The 2016 US presidential election has attracted widespread and in-depth attention mostly for its rhetoric, personalities, and political theater, with actual political issues taking more of a backseat. And while we are and will be hearing a lot in the media on the candidates’ positions and statements on issues such as immigration, national security, and civil rights, whoever ends up occupying the Oval Office can shape policy in a way that will potentially have a significant impact on your estate planning needs. Here are a few ways that the major candidates differ on important issues affecting your estate planning goals and needs.
The Estate Tax
The current estate tax rate is 40%, although this only applies to estates valued at $5.45 million. Senator Clinton’s stated position is to lower the exemption on the estate state down from $5.45 million to $3.5 million, meaning more estates will be subject to the tax, and she also plans to raise the estate tax rate to 45%. Donald Trump plans to eliminate the estate tax altogether.
The Gift Tax
One way wealthy individuals attempt to avoid the estate tax is through giving gifts to family members during their lives, but such gifts are subject to the gift tax. The current gift tax applies to gifts over $14,000 to any donor during a tax year. Senator Clinton would implement a $1 million lifetime exclusion for gift taxes. As with the estate tax, Trump would repeal the gift tax altogether.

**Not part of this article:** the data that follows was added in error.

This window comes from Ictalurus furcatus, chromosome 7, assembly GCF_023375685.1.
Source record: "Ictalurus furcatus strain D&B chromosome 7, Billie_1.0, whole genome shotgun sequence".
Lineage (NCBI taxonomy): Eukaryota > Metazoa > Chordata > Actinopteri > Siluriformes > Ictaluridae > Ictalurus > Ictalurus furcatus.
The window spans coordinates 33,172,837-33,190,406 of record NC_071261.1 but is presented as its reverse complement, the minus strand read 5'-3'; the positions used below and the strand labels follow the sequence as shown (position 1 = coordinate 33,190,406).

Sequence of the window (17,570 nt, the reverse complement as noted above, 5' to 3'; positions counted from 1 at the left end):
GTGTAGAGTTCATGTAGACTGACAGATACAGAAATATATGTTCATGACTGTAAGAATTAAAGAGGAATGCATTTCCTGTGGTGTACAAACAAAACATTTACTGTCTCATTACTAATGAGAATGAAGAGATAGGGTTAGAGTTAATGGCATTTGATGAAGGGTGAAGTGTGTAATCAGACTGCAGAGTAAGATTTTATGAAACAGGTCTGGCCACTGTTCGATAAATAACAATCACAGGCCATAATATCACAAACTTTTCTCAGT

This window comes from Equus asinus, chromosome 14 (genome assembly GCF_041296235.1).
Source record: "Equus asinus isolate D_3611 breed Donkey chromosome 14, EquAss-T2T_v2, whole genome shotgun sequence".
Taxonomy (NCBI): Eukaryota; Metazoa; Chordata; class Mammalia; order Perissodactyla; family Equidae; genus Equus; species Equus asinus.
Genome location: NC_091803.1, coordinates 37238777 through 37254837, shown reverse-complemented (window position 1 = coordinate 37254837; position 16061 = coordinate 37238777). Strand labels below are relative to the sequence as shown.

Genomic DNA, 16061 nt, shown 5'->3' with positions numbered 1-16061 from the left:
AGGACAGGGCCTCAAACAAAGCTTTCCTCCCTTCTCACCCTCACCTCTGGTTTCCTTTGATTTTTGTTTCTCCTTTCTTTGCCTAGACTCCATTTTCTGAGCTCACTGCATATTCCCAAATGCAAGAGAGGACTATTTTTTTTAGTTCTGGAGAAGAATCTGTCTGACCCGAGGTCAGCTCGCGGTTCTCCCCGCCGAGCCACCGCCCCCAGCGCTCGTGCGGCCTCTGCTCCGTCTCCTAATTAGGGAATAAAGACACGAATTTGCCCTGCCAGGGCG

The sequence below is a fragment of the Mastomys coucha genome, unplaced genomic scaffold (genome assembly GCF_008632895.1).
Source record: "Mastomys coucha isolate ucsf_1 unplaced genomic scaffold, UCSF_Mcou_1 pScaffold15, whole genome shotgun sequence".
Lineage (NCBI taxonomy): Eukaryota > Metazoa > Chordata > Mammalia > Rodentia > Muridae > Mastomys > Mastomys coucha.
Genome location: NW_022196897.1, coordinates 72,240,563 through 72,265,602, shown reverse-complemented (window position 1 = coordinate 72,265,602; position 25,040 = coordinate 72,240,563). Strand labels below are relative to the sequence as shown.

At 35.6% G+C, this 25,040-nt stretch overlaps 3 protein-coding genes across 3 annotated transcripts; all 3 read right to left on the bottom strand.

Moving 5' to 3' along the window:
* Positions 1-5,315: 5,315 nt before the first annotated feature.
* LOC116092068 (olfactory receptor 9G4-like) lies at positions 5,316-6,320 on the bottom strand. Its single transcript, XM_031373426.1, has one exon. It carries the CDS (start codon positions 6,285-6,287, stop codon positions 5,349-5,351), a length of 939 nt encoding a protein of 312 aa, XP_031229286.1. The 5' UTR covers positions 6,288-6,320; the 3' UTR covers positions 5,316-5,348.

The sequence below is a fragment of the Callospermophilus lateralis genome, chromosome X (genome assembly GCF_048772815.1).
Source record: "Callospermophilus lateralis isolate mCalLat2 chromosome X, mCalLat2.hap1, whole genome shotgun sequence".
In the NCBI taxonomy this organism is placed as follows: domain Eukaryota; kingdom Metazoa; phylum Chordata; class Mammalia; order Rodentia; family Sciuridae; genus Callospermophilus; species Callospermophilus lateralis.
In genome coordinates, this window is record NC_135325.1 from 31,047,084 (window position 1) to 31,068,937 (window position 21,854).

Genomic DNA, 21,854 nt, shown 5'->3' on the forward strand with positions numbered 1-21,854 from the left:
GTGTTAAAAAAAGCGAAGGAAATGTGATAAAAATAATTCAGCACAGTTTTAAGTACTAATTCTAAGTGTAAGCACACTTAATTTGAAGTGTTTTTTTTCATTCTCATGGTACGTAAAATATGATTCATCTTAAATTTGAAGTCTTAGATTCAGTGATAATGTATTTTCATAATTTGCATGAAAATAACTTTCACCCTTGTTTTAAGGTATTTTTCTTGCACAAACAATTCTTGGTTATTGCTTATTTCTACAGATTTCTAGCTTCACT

Capital Gains Taxes
Continuing a trend here, Donald Trump would eliminate the tax on individual capital gains profits altogether. Senator Clinton’s plan would largely keep the current system intact while adding a “medium-term capital gains tax” (applying to those investments held for between one and six years) raising the tax rate for those investments from 24% to 39.6%.
Donald Trump’s current ordinary income taxation plan is to lower the top income taxation rate from 39.6% to 25%. Currently, 25% is the top tax rate paid by single filers with taxable income between $37,650 to $91,150 a year, with increases to 28% at $91,150, 33% at 190,150, 35% at $413,350, and 39.6% at $415,050. Trump’s top tax rate of 25% would apply to single earners making $150,000 or more. Senator Clinton’s tax plan would keep the current rates while adding a 4% additional tax for earners making $5 million a year or more.
Don’t Wait Until November to Assess Your Estate Planning Needs
The future is uncertain as to the outcome of the presidential election, and the implementation of any changes to the current taxation system will require complicated maneuvering with Congress. But it is good to keep in mind that estate planning is not a fixed, stagnant practice, but rather an approach that changes constantly based on the economy and legal framework.
Regardless of what happens this November, it is always time to make sure that your estate planning goals are updated to meet your current economic and financial climate, and that you have the estate planning vehicles in place to meet those goals. For help with all of your estate planning needs, schedule a consultation with Pasadena estate planning attorney Christopher Johnson today.